The headline number in today’s jobs report from the Commerce Department was a pleasant surprise. The monthly survey of businesses showed an increase of 288,000 jobs in April, a number well above expectations. But it didn’t take long for other elements of the report to throw the debate into confusion.
The survey of households showed not a gain in jobs, but a decline of 73,000. The unemployment rate plunged from 6.7 percent to 6.3 percent, but the labor force participation rate dropped to its lowest level in nearly more than 30 years.
Economists and analysts rushed to offer explanations for the mixed bag of information, but one element of the report was unambiguous: the plight of the long-term unemployed in the U.S. remains a huge and intractable problem.
The April data show there were nearly 3.5 million American workers who had been unemployed for 27 weeks or more, down only a fraction from the previous month. That means more than 35 percent of the unemployed have been jobless for six months or more. It also means that 2.2 percent of the workforce consists of the long-term jobless. That’s actually down 0.2 percent from March, but is still painfully high by historical standards. Except in the immediate aftermath of recessions, that number has remained below 1 percent since the 1950s.
Supporters of a renewal of a federal extension of unemployment insurance said that the persistently high level of long-term unemployment is evidence that the Emergency Unemployment Compensation program is needed.
The program, which expired in December, supplements state-level unemployment benefits. State benefits typically expire after 26 weeks, meaning that anyone classified as long-term unemployed by the Commerce Department has exhausted them. Estimates suggest that 2.8 million people have lost benefits.
During periods of extended high unemployment, the federal government has typically stepped in with an extension of benefits. They were, at one point during the Great Recession, extended to 99 weeks.
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Republicans in the House and Senate have generally opposed a renewal of the extension, though a handful of them joined Democrats in the Senate to break a months-long series of GOP filibusters and pass a five month extension that would include retroactive payments to jobless workers.
Speaker of the House of Representatives, John Boehner (R-OH) has refused to bring the Senate bill to the floor for a vote, claiming that it does not do enough to create jobs. However, Boehner has not offered an alternative bill, and House leadership has not been willing to consider alternative legislation introduced by members of their own party.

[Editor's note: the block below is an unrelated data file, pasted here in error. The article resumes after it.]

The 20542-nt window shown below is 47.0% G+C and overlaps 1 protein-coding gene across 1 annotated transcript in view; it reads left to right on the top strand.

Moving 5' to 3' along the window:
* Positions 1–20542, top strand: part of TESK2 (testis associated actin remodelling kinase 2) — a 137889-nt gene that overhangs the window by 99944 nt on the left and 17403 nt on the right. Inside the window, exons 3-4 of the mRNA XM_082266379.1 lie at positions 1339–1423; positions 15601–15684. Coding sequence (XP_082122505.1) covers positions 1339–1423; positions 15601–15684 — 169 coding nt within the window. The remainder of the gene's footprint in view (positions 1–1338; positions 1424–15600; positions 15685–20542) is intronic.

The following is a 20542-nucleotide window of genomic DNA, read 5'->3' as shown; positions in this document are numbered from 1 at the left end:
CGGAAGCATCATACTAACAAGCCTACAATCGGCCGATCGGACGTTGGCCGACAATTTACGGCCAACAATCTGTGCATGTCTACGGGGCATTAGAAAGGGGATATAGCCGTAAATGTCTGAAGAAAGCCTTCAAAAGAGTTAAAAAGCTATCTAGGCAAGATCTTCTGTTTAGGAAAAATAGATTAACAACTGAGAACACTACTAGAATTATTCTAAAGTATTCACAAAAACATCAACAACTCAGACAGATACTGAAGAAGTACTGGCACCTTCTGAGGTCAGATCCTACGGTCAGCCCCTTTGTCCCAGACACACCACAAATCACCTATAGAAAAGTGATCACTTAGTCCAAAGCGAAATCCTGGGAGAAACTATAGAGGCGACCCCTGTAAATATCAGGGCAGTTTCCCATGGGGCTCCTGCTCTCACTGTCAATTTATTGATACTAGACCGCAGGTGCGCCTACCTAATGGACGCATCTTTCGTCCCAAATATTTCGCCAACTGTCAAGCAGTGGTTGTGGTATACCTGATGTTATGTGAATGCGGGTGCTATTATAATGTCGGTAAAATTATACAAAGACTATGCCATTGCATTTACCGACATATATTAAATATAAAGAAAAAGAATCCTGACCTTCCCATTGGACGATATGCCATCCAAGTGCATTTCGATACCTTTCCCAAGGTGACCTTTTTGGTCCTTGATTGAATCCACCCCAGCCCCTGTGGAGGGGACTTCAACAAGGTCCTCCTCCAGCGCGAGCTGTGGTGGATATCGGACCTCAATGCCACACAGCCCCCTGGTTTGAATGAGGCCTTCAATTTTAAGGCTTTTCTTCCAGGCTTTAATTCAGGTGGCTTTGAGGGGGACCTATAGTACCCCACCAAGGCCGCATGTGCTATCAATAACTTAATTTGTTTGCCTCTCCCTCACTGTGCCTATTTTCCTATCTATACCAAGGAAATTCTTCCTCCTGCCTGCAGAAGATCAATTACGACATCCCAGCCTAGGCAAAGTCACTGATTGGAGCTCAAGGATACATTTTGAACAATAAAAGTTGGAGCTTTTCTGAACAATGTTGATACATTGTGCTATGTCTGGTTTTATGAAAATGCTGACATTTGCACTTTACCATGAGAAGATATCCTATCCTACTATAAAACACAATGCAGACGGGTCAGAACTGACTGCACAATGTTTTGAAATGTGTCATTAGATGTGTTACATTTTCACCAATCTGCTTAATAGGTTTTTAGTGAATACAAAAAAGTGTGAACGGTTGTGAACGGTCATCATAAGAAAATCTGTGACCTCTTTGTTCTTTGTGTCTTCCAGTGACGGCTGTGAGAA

Jason Furman, Chairman of the White House Council of Economic Advisers, noted on the White House blog that the long-term unemployed tend to have educational and demographic backgrounds similar to those who are employed, suggesting that the problem isn’t lack of skills or other factors.
“Long-term unemployment continues to affect a demographically diverse group that is broadly similar to the group of workers that have been unemployed for shorter durations,” Furman wrote. “[T]he educational attainment of the long-term unemployed is strikingly similar to that of the shorter-term unemployed. Additionally, as noted previously, long-term unemployment does not appear to be overly concentrated in a single occupation.”
That suggests, he said, “that steps that have been proposed to support the long-term unemployed—including reinstating extended unemployment insurance—still have a critical role to play in helping to address this pressing issue.”
Furman added that the CEA estimates that the refusal to renew the extension has actually cost the economy jobs.
“In fact, CEA estimates that because of the failure to continue extended benefits into 2014, the economy has already incurred the loss of 80,000 jobs so far this year,” he wrote. “Failure to reinstate extended unemployment insurance benefits is expected to cost another 160,000 jobs over the balance of the year.”
Many other economists agreed with Furman.
“EUC provides important financial support to the families of the long-term unemployed while they struggle to find work in a still-tough labor market, and it keeps them in the labor force looking for work, rather than dropping out in discouragement,” wrote Chad Stone, chief economist for the Center on Budget and Policy Priorities. “It’s also, on a bang-for-the-buck basis, one of the best ways to stimulate economic activity and strengthen the job market.”
In a statement about the jobs report, Speaker Boehner noted that the economy is still not producing enough jobs for all the unemployed, but made no mention of an unemployment insurance extension.
“Earlier this week, we learned that economic growth largely stalled at the start of the year,” Boehner said in a statement. ”And while it’s welcome news that more of our friends and neighbors found work in the past month, this report also indicates more than 800,000 Americans left the workforce last month, which is troubling. We need more robust economic growth if we’re going to help the millions who remain unemployed get back on their feet.
“House Republicans have made the people’s priorities our priorities, passing jobs bill after jobs bill to expand opportunity and economic security for middle-class families. President Obama ought to call on his Democratic-led Senate to take up the stacks of House-passed jobs measures so we can get this economy moving again.”
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